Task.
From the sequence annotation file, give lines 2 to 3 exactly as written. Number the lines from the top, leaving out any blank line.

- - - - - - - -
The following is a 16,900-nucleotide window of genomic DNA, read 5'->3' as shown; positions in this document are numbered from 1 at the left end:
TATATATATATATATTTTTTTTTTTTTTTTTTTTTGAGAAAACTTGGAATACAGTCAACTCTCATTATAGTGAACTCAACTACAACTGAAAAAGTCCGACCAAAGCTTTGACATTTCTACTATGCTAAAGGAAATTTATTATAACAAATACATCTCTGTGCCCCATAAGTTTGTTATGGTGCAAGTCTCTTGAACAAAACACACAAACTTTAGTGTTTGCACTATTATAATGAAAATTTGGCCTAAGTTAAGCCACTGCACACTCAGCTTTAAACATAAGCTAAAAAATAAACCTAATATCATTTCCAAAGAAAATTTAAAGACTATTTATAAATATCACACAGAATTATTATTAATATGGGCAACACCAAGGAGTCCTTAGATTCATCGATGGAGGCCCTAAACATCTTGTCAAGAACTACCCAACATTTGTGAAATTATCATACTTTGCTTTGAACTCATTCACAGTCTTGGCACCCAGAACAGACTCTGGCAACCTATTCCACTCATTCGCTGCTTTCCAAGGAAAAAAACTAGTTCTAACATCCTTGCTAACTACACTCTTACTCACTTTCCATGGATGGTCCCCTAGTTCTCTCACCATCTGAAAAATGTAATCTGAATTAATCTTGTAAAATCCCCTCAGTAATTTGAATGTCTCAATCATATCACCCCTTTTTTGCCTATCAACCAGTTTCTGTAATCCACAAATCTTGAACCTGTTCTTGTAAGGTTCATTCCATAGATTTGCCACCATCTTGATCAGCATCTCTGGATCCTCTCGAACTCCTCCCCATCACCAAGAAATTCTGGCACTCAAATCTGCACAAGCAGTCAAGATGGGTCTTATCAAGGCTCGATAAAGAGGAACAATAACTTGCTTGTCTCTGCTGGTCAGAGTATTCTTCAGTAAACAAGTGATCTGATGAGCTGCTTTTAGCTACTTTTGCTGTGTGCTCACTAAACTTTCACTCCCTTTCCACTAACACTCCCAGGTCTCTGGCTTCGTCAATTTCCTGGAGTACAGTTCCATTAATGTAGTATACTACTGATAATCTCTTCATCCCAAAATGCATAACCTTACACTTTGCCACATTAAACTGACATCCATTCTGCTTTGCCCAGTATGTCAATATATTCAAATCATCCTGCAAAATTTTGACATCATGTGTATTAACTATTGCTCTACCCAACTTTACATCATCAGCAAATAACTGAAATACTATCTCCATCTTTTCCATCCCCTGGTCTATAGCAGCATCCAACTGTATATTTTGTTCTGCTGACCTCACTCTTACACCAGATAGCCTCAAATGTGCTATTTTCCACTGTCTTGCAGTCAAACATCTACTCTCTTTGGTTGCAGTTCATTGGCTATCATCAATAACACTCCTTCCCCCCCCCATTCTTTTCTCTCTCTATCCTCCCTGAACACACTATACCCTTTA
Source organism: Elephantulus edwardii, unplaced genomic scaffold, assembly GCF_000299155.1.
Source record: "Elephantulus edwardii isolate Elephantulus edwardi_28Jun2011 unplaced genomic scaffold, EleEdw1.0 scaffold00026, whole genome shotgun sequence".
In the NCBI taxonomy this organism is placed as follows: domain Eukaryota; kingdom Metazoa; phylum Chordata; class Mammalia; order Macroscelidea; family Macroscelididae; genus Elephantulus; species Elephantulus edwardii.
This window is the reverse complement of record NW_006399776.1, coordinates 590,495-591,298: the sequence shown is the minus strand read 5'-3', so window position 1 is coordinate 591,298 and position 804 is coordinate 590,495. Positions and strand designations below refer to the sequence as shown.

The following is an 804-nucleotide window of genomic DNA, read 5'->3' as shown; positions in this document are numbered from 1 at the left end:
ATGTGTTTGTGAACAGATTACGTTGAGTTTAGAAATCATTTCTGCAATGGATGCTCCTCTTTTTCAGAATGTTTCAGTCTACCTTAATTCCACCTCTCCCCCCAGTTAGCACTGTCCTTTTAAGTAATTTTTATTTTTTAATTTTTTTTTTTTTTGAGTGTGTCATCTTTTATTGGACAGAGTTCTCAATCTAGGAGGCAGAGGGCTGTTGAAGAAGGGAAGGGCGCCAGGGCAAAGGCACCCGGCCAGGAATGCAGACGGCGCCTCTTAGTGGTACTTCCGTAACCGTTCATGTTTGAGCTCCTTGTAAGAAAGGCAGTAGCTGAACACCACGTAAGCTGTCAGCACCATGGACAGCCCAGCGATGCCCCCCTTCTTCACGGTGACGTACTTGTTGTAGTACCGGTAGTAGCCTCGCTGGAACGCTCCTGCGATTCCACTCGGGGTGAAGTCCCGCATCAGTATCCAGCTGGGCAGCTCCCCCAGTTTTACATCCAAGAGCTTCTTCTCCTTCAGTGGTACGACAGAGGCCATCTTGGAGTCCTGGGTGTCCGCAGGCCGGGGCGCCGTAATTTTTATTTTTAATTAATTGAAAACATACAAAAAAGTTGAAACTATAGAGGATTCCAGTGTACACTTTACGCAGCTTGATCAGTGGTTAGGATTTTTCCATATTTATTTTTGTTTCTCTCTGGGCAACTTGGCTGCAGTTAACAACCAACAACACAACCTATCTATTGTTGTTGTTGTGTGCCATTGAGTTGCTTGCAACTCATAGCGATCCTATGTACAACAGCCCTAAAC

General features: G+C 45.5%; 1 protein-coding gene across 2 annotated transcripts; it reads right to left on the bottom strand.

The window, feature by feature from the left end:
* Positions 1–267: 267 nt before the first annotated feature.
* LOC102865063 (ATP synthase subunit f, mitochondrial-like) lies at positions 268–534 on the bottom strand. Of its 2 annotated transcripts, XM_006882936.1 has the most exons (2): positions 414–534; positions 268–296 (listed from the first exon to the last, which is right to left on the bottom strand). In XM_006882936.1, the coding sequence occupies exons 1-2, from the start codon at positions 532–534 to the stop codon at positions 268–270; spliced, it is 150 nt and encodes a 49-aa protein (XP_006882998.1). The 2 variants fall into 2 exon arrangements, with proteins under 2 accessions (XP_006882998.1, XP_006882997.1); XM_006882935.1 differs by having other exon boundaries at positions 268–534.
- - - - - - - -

TATATATATATATATTTTTTTTTTTTTTTTTTTTTGAGAAAACTTGGAATACAGTCAACTCTCATTATAGTGAACTCAACTACAACTGAAAAAGTCCGACCAAAGCTTTGACATTTCTACTATGCTAAAGGAAATTTATTATAACAAATACATCTCTGTGCCCCATAAGTTTGTTATGGTGCAAGTCTCTTGAACAAAACACACAAACTTTAGTGTTTGCACTATTATAATGAAAATTTGGCCTAAGTTAAGCCACTGCACACTCAGCTTTAAACATAAGCTAAAAAATAAACCTAATATCATTTCCAAAGAAAATTTAAAGACTATTTATAAATATCACACAGAATTATTATTAATATGGGCAACACCAAGGAGTCCTTAGATTCATCGATGGAGGCCCTAAACATCTTGTCAAGAACTACCCAACATTTGTGAAATTATCATACTTTGCTTTGAACTCATTCACAGTCTTGGCACCCAGAACAGACTCTGGCAACCTATTCCACTCATTCGCTGCTTTCCAAGGAAAAAAACTAGTTCTAACATCCTTGCTAACTACACTCTTACTCACTTTCCATGGATGGTCCCCTAGTTCTCTCACCATCTGAAAAATGTAATCTGAATTAATCTTGTAAAATCCCCTCAGTAATTTGAATGTCTCAATCATATCACCCCTTTTTTGCCTATCAACCAGTTTCTGTAATCCACAAATCTTGAACCTGTTCTTGTAAGGTTCATTCCATAGATTTGCCACCATCTTGATCAGCATCTCTGGATCCTCTCGAACTCCTCCCCATCACCAAGAAATTCTGGCACTCAAATCTGCACAAGCAGTCAAGATGGGTCTTATCAAGGCTCGATAAAGAGGAACAATAACTTGCTTGTCTCTGCTGGTCAGAGTATTCTTCAGTAAACAAGTGATCTGATGAGCTGCTTTTAGCTACTTTTGCTGTGTGCTCACTAAACTTTCACTCCCTTTCCACTAACACTCCCAGGTCTCTGGCTTCGTCAATTTCCTGGAGTACAGTTCCATTAATGTAGTATACTACTGATAATCTCTTCATCCCAAAATGCATAACCTTACACTTTGCCACATTAAACTGACATCCATTCTGCTTTGCCCAGTATGTCAATATATTCAAATCATCCTGCAAAATTTTGACATCATGTGTATTAACTATTGCTCTACCCAACTTTACATCATCAGCAAATAACTGAAATACTATCTCCATCTTTTCCATCCCCTGGTCTATAGCAGCATCCAACTGTATATTTTGTTCTGCTGACCTCACTCTTACACCAGATAGCCTCAAATGTGCTATTTTCCACTGTCTTGCAGTCAAACATCTACTCTCTTTGGTTGCAGTTCATTGGCTATCATCAATAACACTCCTTCCCCCCCCCATTCTTTTCTCTCTCTATCCTCCCTGAACACACTATACCCTTTA
Source organism: Elephantulus edwardii, unplaced genomic scaffold, assembly GCF_000299155.1.